The WHO has published its first global research agenda for the world’s scientists to address the most urgent human health priorities to combat antimicrobial resistance (AMR). It outlines 40 research topics on drug-resistant bacteria, fungi, and Mycobacterium tuberculosis that must be answered by 2030, in line with the Sustainable Development Goals.
The WHO global research agenda for AMR in human health will catalyze innovation and implementation research, spanning the epidemiology, burden and drivers of AMR, context-specific and cost-effective strategies to prevent infections, and the emergence of resistance.
It will also involve the discovery of new diagnostic tests and improved treatment regimens, the identification of cost-effective methods to collect data and translate it into policy, as well as how to implement current interventions more efficiently in resource-limited settings. Ultimately, the generated evidence will inform policies and interventions to strengthen the response to antimicrobial resistance, particularly in low- and middle-income countries.
“Antimicrobial resistance is an urgent public health and economic challenge, and good quality research is a vital part of the response. To help preserve antimicrobials and save lives and livelihoods, this research agenda is a crucial tool for researchers and funders to prioritize research questions, and promptly and efficiently generate evidence that informs policy,” said Hanan Balkhy, MD, the WHO assistant director-general for AMR. “This first research agenda from WHO will provide the world’s AMR researchers and funders with the most important topics to focus on and give the world its best chance to combat AMR,” added Silvia Bertagnolio, MD, unit head in the WHO AMR Division.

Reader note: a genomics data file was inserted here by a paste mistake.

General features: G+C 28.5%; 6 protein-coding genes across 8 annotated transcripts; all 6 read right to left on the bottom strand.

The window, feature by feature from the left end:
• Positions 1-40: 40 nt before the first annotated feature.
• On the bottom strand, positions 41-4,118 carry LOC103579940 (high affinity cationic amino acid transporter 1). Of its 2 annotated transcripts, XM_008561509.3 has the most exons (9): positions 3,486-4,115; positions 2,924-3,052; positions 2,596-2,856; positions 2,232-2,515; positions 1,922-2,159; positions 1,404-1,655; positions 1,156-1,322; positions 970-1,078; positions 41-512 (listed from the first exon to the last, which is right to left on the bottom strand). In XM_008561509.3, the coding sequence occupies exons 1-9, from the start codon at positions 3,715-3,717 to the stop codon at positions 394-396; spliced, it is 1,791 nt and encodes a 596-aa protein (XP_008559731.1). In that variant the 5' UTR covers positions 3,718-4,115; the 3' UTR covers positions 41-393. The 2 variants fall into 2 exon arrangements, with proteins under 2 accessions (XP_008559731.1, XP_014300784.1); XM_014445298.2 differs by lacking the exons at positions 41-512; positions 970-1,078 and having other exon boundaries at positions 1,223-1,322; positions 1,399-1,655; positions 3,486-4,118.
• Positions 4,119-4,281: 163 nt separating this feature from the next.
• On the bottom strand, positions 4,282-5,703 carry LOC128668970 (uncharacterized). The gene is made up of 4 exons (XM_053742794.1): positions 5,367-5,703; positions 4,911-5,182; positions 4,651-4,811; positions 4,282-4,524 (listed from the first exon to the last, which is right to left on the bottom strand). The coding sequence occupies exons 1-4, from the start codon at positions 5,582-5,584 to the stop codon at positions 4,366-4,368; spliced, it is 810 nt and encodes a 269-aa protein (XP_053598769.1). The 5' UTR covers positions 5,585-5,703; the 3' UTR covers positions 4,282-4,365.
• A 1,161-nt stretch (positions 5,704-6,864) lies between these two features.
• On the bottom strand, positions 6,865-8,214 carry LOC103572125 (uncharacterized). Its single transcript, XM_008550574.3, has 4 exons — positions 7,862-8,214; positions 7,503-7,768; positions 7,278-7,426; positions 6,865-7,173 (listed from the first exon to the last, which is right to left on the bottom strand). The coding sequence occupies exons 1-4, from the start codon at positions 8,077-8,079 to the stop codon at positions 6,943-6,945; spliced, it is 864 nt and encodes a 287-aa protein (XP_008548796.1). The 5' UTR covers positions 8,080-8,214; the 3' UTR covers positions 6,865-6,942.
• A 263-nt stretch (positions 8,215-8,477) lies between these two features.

The research agenda was developed based on a review of over 3,000 relevant documents published over the past decade. The review identified 2,000 unanswered questions or knowledge gaps, which were further consolidated and prioritized by a large group of AMR experts to conclude with the 40 most pivotal research topics. A summary report containing the research priorities is available here.
AMR occurs when bacteria, viruses, fungi, and parasites evolve with time and no longer respond to antimicrobial drugs making infections harder to treat and increasing the risk of disease spread, severe illness, and death. It remains one of the top global public health threats facing humanity and was associated with the death of close to five million people globally in 2019. AMR is also a huge threat to the global economy, with an impact on international trade, health care, and productivity.
- This press release was originally published on the World Health Organization website